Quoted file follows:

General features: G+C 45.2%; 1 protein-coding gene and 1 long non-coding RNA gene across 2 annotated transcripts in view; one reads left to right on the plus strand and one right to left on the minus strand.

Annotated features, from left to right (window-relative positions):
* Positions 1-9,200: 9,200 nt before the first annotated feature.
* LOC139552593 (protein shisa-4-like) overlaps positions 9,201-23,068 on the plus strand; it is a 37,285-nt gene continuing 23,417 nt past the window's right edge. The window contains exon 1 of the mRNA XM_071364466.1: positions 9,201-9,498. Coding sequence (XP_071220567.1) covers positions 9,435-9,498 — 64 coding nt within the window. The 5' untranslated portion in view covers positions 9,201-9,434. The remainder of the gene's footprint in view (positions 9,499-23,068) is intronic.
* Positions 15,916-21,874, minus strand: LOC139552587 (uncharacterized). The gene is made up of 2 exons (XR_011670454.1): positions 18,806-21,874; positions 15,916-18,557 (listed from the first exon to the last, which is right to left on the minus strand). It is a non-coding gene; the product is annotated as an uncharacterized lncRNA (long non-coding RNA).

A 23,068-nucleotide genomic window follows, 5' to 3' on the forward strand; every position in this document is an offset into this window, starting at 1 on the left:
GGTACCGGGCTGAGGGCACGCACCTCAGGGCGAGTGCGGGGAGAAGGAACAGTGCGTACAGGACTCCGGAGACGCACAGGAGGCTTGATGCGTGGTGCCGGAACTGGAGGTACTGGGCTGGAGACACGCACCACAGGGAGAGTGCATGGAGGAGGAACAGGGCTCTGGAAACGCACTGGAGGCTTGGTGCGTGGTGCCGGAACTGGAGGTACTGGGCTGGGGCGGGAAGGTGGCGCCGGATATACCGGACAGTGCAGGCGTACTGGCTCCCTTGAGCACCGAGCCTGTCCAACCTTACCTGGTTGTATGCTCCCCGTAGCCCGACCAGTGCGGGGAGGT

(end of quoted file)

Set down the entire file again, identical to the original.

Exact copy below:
General features: G+C 45.2%; 1 protein-coding gene and 1 long non-coding RNA gene across 2 annotated transcripts in view; one reads left to right on the plus strand and one right to left on the minus strand.

Annotated features, from left to right (window-relative positions):
* Positions 1-9,200: 9,200 nt before the first annotated feature.
* LOC139552593 (protein shisa-4-like) overlaps positions 9,201-23,068 on the plus strand; it is a 37,285-nt gene continuing 23,417 nt past the window's right edge. The window contains exon 1 of the mRNA XM_071364466.1: positions 9,201-9,498. Coding sequence (XP_071220567.1) covers positions 9,435-9,498 — 64 coding nt within the window. The 5' untranslated portion in view covers positions 9,201-9,434. The remainder of the gene's footprint in view (positions 9,499-23,068) is intronic.
* Positions 15,916-21,874, minus strand: LOC139552587 (uncharacterized). The gene is made up of 2 exons (XR_011670454.1): positions 18,806-21,874; positions 15,916-18,557 (listed from the first exon to the last, which is right to left on the minus strand). It is a non-coding gene; the product is annotated as an uncharacterized lncRNA (long non-coding RNA).

A 23,068-nucleotide genomic window follows, 5' to 3' on the forward strand; every position in this document is an offset into this window, starting at 1 on the left:
GGTACCGGGCTGAGGGCACGCACCTCAGGGCGAGTGCGGGGAGAAGGAACAGTGCGTACAGGACTCCGGAGACGCACAGGAGGCTTGATGCGTGGTGCCGGAACTGGAGGTACTGGGCTGGAGACACGCACCACAGGGAGAGTGCATGGAGGAGGAACAGGGCTCTGGAAACGCACTGGAGGCTTGGTGCGTGGTGCCGGAACTGGAGGTACTGGGCTGGGGCGGGAAGGTGGCGCCGGATATACCGGACAGTGCAGGCGTACTGGCTCCCTTGAGCACCGAGCCTGTCCAACCTTACCTGGTTGTATGCTCCCCGTAGCCCGACCAGTGCGGGGAGGT